But now, six years later, I sit here thinking.  I hope that I've done enough.  I hope that I've read to them voraciously.  I hope that I've fed their soul and cemented the belief that they are beautiful, capable, and amazing.  I hope that I've taught them coping skills and an understanding that things won't go their way and that from time to time, the world really can be an unfair and cruel place...but in the same breath, the best thing to do is to get back up and try again.

And through all of the time outs, the raising of voices, the 5-4-3-2-1's on the playground and in the grocery store, I hope that they know that they were loved.  And ultimately, I hope that I've done right by them as well.

Because after all, there are no guarantees.  All we can do is try and then try again with a pure heart, good intentions, and the sincere desire to see our little ones happy, healthy, and ready to tackle this new place they find themselves in...and I suppose, that we find ourselves in as well.

Friday, August 9, 2013

Minimizing Regrets...Starting with a Mammogram

I'm embarrassed to admit it, but I once had a horrifying experience in a tanning bed.

I was in my early 20's and as luck would have it, I found myself with a free ticket to go on an all-expense paid cruise in the dead of winter.

I was ghostly looking and thought that a quick dose of color was exactly what I needed to get my tropical island groove on.  Somewhere between placing the uber small goggles on and the ultra fluorescent lights humming, I quickly became overwhelmed with the sensation that I was laying in my own coffin.  Lifting my arms up to get my under sides, I started quickly feeling for lumps or inflamed tissue of any kind.  Nothing.  But I still wasn't convinced.  I started planning my funeral.  Deciding the music.  The people who would speak.  All of it.  Visibly shaken, I got out of the bed and have never gone back into one again.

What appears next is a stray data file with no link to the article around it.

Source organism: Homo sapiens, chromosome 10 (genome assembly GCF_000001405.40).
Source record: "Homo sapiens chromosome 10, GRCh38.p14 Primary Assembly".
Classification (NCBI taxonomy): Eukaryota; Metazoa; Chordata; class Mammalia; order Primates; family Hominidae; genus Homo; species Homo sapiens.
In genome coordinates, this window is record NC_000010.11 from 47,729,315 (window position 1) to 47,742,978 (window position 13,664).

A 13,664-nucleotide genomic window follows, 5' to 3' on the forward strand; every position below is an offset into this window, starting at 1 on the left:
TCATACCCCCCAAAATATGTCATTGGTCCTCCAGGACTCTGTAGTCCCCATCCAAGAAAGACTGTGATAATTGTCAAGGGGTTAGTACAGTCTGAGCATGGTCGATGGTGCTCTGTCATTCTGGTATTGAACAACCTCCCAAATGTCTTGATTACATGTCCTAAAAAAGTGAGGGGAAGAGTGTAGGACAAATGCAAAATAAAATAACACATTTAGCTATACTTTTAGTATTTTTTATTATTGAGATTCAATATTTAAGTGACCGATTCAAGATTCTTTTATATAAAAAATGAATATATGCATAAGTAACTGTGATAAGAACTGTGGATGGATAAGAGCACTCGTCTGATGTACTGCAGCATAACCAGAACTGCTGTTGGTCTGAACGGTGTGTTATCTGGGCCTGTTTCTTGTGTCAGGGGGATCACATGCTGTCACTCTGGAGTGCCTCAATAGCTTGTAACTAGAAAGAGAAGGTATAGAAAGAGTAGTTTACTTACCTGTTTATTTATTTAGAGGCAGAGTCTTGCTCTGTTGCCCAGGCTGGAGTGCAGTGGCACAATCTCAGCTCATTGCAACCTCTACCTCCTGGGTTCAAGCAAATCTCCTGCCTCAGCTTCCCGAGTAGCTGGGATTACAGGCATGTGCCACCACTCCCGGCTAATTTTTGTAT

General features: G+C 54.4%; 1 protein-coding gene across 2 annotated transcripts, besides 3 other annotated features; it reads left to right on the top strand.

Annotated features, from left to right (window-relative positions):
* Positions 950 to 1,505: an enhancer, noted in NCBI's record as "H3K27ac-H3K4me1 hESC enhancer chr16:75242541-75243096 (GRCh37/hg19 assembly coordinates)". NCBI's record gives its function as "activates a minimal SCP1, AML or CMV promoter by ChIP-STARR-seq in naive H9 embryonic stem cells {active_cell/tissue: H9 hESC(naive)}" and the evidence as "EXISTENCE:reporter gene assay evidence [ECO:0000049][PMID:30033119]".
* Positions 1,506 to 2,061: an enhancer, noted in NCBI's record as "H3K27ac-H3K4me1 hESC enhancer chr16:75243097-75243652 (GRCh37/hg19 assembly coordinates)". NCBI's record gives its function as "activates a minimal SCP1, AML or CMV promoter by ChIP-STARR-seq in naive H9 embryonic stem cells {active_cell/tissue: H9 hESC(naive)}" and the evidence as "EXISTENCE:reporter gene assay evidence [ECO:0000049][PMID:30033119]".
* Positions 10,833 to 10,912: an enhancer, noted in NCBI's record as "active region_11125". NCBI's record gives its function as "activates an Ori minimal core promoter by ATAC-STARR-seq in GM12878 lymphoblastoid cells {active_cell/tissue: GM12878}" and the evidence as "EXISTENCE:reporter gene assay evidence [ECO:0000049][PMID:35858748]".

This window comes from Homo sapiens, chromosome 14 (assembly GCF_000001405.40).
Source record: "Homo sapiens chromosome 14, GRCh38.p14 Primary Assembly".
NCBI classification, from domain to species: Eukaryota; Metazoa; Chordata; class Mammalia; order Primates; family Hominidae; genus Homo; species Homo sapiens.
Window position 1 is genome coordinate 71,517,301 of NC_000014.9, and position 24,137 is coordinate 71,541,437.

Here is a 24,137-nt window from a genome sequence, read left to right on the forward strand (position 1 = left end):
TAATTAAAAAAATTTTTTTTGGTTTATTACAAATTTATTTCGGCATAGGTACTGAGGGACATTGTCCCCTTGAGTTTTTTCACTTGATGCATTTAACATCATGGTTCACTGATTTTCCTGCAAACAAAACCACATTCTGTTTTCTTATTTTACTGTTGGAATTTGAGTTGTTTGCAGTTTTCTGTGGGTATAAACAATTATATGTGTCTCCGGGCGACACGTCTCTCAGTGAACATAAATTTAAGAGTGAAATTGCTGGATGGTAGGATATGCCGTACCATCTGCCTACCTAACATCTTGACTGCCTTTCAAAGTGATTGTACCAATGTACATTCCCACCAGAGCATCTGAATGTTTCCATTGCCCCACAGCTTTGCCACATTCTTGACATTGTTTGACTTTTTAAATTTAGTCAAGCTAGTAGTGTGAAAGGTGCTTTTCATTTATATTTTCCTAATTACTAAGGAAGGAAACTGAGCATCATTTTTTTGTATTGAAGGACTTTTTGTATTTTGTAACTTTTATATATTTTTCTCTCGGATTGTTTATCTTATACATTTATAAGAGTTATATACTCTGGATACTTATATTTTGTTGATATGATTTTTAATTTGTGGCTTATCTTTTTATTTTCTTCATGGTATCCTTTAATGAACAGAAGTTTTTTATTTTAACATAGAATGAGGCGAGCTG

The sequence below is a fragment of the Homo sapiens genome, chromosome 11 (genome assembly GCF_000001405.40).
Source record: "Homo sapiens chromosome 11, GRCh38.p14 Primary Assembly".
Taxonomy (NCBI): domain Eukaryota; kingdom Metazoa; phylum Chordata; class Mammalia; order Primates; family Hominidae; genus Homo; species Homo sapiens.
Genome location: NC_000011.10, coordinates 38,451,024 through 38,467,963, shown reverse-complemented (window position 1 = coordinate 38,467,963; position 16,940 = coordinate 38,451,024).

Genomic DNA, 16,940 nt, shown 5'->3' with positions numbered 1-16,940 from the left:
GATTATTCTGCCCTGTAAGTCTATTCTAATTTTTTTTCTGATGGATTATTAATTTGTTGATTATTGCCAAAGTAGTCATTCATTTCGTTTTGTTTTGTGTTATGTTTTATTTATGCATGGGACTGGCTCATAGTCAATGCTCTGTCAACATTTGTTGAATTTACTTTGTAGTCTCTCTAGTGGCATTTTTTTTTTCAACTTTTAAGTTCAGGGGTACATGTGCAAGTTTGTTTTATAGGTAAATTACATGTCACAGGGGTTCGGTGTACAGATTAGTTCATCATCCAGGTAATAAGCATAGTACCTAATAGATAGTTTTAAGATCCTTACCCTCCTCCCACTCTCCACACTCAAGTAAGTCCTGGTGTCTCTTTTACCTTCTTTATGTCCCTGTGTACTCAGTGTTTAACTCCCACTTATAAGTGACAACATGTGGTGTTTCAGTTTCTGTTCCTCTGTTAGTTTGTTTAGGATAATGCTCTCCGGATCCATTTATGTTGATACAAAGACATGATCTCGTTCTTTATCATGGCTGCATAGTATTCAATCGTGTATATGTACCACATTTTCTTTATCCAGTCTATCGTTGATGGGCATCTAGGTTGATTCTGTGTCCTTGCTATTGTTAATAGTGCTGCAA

I didn't think much about it until years later, I started learning about the history of breast cancer on my paternal side of the family.  Continuing to administer self breast examinations regularly, I just thought, I'm too young to worry about this.

And then, during my last annual exam, my OB encouraged me to get a mammogram.  Even though, I'm 38 years of age, the familial history makes a difference.

And so I week.  And, I have to admit, I'm starting to feel anxiety all over again.  Not quite yet planning my funeral, I am however, assessing my behavior and trying to decide which regrets that I no longer want to live with.

While we all behave poorly from time-to-time and have people that we've not yet apologized to for our choices, overall, I'm painfully aware that the real purpose of all of this living thing is how we treat one another when the going gets hard....when someone is reaching out in need, do we offer a hand, or do we rest in the rationalization that we're busy people and we can only do so much?

Is it possible to choose kindness when all you really want to do is to have a minute to yourself?  And when we do choose to give, do we find ourselves with more energy, bigger hearts, greater appreciation and ultimately, more love?